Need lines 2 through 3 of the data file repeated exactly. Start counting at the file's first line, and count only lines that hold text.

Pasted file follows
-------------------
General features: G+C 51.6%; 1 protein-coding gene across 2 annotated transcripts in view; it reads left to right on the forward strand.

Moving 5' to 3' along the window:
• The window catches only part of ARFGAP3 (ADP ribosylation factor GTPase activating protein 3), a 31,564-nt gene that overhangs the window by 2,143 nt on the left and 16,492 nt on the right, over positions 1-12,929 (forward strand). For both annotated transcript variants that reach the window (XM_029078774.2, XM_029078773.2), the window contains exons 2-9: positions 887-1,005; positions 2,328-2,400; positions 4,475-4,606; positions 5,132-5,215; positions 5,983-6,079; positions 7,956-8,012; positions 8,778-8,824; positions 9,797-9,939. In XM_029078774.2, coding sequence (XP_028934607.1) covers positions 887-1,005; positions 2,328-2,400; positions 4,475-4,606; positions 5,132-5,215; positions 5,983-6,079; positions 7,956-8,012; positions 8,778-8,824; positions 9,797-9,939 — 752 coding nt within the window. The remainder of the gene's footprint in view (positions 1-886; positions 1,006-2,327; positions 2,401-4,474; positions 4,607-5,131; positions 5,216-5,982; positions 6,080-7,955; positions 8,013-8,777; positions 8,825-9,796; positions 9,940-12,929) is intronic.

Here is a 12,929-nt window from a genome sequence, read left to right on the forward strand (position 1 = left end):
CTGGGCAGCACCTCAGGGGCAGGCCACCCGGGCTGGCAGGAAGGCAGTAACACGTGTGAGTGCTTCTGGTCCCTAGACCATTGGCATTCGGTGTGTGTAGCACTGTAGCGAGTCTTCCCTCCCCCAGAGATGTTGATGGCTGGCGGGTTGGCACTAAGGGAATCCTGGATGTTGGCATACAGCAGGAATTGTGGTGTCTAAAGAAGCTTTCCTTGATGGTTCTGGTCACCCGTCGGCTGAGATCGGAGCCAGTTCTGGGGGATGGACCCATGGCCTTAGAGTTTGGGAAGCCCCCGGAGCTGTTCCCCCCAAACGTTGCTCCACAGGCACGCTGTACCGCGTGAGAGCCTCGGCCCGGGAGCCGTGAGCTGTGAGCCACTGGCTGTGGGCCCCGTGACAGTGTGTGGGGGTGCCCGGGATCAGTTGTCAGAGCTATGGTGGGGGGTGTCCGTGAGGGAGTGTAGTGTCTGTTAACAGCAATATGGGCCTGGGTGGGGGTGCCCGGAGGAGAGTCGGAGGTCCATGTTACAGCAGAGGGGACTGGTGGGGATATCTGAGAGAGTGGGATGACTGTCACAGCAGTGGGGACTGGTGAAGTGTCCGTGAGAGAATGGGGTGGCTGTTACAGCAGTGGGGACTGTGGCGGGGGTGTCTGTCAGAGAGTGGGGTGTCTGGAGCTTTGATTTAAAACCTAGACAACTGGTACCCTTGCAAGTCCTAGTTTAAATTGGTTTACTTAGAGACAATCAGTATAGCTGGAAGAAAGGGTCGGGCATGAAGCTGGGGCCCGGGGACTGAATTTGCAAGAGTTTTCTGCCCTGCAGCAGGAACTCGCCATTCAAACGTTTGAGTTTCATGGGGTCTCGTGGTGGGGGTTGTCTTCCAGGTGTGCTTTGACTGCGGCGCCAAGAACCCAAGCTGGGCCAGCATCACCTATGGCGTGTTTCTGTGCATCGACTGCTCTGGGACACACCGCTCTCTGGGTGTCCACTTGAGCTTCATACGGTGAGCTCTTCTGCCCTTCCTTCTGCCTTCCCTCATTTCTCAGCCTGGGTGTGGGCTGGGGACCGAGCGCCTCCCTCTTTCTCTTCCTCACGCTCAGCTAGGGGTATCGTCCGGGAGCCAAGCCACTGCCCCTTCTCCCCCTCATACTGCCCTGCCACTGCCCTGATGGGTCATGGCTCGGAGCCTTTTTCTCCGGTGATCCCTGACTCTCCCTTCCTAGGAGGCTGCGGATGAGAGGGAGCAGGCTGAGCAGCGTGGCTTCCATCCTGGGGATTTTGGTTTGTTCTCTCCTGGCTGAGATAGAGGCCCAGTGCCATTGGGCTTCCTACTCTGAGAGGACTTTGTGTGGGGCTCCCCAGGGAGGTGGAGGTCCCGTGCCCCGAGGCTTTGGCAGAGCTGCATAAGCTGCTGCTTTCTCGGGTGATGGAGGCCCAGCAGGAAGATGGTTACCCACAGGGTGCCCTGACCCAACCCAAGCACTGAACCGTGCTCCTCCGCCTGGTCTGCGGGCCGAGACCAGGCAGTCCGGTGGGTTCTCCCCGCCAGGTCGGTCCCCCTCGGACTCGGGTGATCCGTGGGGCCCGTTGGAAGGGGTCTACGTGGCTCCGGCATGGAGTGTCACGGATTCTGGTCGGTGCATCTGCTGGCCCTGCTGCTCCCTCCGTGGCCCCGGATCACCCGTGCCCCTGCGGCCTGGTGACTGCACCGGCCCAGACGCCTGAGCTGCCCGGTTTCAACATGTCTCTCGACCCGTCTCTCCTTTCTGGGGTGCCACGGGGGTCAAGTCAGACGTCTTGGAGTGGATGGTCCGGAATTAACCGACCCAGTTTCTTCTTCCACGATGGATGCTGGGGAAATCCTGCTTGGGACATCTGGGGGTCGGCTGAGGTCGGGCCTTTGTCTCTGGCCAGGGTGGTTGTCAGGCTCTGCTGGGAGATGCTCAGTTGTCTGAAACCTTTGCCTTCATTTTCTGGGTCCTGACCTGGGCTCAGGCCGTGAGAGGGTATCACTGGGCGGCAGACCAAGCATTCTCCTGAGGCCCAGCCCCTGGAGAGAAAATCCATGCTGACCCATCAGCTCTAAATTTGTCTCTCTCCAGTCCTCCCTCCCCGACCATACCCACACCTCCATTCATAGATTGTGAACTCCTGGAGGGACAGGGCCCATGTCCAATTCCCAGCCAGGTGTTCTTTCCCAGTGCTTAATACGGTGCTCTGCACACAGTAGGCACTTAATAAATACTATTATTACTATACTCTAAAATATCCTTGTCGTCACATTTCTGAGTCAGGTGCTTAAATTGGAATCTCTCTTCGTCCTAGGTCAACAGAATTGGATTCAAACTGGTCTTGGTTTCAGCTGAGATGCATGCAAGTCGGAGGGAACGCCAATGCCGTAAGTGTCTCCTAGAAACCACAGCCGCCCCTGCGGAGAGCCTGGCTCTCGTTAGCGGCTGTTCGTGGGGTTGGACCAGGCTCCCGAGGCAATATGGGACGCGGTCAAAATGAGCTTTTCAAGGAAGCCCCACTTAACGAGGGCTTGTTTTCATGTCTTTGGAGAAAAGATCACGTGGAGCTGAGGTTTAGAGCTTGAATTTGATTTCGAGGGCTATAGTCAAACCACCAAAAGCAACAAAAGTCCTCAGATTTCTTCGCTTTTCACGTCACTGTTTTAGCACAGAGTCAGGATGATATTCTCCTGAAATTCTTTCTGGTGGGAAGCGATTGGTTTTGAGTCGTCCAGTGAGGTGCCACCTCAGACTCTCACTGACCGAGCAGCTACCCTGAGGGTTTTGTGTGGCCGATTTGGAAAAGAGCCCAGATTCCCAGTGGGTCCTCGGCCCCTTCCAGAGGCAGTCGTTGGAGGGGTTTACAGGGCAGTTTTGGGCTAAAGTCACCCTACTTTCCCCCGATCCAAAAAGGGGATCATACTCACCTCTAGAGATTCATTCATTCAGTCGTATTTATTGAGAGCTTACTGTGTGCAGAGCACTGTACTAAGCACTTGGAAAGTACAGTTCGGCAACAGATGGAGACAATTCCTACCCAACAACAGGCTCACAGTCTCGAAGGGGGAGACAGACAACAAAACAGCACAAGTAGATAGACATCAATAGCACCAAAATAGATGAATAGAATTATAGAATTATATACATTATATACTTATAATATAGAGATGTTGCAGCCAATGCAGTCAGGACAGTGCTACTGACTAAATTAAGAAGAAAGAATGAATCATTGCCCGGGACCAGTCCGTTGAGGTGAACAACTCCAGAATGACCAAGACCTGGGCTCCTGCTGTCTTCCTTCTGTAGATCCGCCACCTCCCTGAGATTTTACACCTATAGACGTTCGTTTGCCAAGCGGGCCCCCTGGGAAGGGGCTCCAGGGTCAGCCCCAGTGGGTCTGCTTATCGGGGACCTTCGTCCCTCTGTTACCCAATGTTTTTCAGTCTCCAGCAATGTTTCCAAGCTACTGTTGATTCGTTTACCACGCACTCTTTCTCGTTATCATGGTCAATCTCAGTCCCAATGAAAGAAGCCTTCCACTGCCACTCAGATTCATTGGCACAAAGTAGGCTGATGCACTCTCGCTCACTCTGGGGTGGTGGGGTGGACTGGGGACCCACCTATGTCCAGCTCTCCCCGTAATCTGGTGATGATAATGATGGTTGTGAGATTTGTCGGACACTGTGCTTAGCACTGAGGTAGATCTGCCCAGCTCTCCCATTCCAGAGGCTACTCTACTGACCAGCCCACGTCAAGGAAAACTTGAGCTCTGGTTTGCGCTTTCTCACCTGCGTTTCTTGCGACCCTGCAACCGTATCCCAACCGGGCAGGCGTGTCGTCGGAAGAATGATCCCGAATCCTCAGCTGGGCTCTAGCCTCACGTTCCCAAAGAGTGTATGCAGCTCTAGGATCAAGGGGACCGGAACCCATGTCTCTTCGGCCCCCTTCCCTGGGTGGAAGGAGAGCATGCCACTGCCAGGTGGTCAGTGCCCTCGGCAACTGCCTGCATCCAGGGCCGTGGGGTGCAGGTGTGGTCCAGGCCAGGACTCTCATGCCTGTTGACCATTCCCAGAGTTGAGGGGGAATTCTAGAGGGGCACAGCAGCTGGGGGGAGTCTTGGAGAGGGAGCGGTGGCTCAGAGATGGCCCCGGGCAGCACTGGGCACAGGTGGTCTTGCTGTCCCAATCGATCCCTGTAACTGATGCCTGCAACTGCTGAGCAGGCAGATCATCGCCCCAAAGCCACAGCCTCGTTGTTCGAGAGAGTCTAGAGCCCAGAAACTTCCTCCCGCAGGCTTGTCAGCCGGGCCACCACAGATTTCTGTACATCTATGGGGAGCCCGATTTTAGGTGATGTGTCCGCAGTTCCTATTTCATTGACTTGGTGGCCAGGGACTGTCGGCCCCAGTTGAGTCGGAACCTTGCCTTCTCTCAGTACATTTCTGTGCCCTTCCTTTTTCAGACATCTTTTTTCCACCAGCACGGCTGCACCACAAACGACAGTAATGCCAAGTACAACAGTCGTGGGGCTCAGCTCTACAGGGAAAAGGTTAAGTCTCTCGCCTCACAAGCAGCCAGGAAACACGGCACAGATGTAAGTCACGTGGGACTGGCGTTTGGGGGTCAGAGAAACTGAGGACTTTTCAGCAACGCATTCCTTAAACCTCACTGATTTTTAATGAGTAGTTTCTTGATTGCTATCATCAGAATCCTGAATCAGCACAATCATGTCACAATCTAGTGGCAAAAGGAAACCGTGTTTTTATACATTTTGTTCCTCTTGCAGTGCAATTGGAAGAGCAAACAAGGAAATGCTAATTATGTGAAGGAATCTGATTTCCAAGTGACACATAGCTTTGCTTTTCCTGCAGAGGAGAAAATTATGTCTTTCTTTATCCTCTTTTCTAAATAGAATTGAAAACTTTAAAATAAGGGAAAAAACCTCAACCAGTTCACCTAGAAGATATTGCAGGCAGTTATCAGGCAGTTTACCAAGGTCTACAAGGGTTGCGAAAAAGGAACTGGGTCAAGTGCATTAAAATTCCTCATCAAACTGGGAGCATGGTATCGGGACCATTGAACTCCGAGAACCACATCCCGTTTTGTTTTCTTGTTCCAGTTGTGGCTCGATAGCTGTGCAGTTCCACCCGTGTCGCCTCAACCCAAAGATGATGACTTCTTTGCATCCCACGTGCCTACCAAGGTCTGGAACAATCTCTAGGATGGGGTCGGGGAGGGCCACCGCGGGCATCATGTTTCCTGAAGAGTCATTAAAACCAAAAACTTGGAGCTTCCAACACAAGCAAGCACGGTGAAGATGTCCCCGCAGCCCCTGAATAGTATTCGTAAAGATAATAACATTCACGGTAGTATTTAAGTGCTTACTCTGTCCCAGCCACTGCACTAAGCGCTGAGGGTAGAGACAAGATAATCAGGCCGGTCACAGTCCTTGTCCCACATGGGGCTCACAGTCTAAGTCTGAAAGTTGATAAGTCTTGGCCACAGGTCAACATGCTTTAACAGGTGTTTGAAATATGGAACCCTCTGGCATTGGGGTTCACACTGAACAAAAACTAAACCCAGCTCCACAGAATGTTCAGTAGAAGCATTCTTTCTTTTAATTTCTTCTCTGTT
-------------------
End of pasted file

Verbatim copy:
Moving 5' to 3' along the window:
• The window catches only part of ARFGAP3 (ADP ribosylation factor GTPase activating protein 3), a 31,564-nt gene that overhangs the window by 2,143 nt on the left and 16,492 nt on the right, over positions 1-12,929 (forward strand). For both annotated transcript variants that reach the window (XM_029078774.2, XM_029078773.2), the window contains exons 2-9: positions 887-1,005; positions 2,328-2,400; positions 4,475-4,606; positions 5,132-5,215; positions 5,983-6,079; positions 7,956-8,012; positions 8,778-8,824; positions 9,797-9,939. In XM_029078774.2, coding sequence (XP_028934607.1) covers positions 887-1,005; positions 2,328-2,400; positions 4,475-4,606; positions 5,132-5,215; positions 5,983-6,079; positions 7,956-8,012; positions 8,778-8,824; positions 9,797-9,939 — 752 coding nt within the window. The remainder of the gene's footprint in view (positions 1-886; positions 1,006-2,327; positions 2,401-4,474; positions 4,607-5,131; positions 5,216-5,982; positions 6,080-7,955; positions 8,013-8,777; positions 8,825-9,796; positions 9,940-12,929) is intronic.